But this, I was already cognizant of location scouting - and then was there throughout the whole casting process. I had a chance to understand where it was coming from. I also knew Kelly was going to be working in a way I like to work, which is just like a full immersion process. Everybody goes there. Everybody's basically on call. No rules. Most movie sets, you pick up a piece of equipment to carry it down the hill they say, "No, no, no, you don't need to do that. Whereas with this it was, "Can you get that for me?" Do ya think you could back that vehicle over here." That's good. Thats cool. ** The line between tasks is a semipermeable membrane. That's how I like making records, too. Bringing people into a location, and just figuring, well, we'll just see what happens there. There isn't anything necessarily that any of us have done before that necessarily applies here. We just need to make sure we're respectful of each other and there are some boundaries but also that those boundaries could be, y'know, discussed.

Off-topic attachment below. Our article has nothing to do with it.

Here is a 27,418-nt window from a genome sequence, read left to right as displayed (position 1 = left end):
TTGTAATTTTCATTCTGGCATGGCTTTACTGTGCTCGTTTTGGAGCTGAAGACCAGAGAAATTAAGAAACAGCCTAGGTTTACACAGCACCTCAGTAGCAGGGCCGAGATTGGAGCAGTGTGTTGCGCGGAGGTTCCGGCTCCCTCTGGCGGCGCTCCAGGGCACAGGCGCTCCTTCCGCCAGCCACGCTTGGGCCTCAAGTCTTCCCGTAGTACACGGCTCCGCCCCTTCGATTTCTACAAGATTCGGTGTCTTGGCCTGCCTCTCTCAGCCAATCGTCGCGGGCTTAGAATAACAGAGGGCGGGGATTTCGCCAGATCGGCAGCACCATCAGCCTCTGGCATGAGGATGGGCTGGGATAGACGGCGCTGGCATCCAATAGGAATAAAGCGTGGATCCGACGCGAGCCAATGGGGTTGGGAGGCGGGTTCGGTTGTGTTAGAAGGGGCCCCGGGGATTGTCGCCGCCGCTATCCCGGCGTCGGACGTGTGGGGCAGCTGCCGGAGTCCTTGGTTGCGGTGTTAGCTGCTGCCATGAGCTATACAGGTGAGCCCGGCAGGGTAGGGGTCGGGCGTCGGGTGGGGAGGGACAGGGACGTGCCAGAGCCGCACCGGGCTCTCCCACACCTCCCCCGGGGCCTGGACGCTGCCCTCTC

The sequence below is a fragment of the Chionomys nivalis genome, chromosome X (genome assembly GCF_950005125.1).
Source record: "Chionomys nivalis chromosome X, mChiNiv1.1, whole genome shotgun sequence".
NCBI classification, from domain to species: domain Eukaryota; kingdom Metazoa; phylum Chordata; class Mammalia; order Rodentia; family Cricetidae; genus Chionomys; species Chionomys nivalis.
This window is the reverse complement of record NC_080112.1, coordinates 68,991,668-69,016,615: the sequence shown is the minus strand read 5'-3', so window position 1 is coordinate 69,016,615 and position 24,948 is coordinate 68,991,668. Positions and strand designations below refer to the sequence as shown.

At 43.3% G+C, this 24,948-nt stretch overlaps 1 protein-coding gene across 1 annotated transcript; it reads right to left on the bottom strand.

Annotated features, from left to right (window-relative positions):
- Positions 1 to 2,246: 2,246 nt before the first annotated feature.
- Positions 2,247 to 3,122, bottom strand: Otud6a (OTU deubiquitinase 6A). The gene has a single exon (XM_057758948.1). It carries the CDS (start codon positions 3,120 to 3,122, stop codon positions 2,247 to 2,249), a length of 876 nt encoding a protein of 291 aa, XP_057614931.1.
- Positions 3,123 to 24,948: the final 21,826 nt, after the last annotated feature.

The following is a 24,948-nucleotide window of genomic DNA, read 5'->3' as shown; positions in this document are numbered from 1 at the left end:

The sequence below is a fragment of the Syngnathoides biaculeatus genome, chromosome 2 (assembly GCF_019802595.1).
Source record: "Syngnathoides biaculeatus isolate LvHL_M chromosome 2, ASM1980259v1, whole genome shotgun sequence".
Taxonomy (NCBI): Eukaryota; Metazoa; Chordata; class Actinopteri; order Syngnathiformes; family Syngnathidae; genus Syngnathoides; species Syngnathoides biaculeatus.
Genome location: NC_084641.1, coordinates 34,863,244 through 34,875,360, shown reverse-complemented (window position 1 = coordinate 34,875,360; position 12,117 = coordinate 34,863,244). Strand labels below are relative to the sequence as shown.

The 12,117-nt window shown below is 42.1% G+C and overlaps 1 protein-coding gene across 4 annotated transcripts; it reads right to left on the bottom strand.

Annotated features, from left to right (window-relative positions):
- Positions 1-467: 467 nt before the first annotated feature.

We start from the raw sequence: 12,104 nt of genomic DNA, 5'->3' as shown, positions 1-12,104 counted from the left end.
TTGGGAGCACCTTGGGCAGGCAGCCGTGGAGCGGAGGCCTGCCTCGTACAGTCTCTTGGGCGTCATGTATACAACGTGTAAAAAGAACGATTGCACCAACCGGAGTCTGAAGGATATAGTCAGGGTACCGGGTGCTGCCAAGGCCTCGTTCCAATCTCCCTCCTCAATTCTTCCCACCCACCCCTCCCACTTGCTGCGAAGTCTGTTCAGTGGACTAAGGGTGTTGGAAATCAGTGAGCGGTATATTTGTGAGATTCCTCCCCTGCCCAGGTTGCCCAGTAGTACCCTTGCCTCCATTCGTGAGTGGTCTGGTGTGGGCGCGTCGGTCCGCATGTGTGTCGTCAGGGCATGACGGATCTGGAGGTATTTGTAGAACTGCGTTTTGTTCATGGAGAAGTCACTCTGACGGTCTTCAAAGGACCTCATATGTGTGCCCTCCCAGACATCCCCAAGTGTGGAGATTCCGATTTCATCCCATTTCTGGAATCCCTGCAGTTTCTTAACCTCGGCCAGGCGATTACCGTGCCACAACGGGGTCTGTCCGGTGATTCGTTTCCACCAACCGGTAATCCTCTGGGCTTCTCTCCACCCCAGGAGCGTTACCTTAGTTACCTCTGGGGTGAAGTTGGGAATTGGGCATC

I'll never be able to say acting wasn't important to me because it was just crucial for so long in terms of how I thought about the world, I guess.

BG: Were there any changes to the script?

WO: No, everything seemed pretty much word for word, except for the long
monologue at the tub. Kelly wasn’t satisfied with the way it was written. She didn’t like
the story itself, so for the week prior to shooting that, we just kept brainstorming stories, and that’s a story I came up with, the bulk of it. I had to tell it to her and retell it to her and she would tell me to emphasize this part or not. That was the only thing that wasn’t written down. Kelly and John Raymond, whose short story it came from, wrote
everything.

BG: Could you relate to the characters?